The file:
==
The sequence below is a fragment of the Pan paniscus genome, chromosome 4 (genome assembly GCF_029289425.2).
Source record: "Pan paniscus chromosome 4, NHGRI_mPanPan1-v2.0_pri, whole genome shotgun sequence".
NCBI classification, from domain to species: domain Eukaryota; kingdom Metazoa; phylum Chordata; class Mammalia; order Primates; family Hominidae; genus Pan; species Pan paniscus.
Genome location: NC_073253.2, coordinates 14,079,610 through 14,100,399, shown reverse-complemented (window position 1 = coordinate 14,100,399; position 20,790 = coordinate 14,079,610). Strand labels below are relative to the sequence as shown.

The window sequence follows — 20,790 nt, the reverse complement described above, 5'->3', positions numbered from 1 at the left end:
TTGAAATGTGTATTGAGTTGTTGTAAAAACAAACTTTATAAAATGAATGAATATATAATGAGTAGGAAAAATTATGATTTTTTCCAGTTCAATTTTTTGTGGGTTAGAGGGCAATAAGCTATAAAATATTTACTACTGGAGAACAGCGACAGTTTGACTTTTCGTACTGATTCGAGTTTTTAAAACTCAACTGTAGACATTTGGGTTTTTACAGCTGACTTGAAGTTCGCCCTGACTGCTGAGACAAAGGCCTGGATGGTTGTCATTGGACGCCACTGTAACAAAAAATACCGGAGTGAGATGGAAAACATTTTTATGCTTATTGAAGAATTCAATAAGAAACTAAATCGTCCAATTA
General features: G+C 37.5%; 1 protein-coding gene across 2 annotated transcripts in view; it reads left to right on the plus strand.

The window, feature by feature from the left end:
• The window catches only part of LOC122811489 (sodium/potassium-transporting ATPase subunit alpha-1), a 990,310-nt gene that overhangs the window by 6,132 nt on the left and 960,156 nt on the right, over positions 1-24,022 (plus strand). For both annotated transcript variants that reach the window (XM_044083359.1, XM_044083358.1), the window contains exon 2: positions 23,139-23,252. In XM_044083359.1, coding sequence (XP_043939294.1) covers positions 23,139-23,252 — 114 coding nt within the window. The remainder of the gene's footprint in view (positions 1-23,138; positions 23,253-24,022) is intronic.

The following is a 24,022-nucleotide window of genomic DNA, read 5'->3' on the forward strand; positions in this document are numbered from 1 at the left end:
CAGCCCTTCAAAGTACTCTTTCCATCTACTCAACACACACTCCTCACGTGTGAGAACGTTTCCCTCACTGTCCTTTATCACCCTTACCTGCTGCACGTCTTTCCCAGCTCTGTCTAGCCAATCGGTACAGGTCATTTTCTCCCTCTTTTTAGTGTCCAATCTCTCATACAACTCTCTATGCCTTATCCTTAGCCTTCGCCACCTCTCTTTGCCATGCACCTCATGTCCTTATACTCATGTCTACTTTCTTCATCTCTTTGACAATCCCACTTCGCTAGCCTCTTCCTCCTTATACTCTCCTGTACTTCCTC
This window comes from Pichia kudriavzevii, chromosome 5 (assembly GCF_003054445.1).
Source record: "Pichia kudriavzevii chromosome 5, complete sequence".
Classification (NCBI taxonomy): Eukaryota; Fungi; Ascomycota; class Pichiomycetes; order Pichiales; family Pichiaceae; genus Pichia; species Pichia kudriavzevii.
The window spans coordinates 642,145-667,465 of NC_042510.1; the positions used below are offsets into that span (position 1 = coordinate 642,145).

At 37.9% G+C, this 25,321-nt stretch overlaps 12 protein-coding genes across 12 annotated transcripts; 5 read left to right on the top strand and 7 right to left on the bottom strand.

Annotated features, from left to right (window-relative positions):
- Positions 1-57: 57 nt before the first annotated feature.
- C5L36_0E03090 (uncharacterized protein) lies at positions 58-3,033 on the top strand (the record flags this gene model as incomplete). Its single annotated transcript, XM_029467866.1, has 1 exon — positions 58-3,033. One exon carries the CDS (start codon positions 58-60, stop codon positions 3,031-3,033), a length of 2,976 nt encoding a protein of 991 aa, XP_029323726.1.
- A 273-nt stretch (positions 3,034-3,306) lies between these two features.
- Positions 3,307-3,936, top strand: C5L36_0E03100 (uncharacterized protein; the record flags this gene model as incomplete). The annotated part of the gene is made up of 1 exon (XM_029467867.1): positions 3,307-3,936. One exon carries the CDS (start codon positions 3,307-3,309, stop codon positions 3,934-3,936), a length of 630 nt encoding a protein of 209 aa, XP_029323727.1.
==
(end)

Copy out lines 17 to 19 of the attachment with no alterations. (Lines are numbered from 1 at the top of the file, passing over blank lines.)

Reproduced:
Annotated features, from left to right (window-relative positions):
- Positions 1-57: 57 nt before the first annotated feature.
- C5L36_0E03090 (uncharacterized protein) lies at positions 58-3,033 on the top strand (the record flags this gene model as incomplete). Its single annotated transcript, XM_029467866.1, has 1 exon — positions 58-3,033. One exon carries the CDS (start codon positions 58-60, stop codon positions 3,031-3,033), a length of 2,976 nt encoding a protein of 991 aa, XP_029323726.1.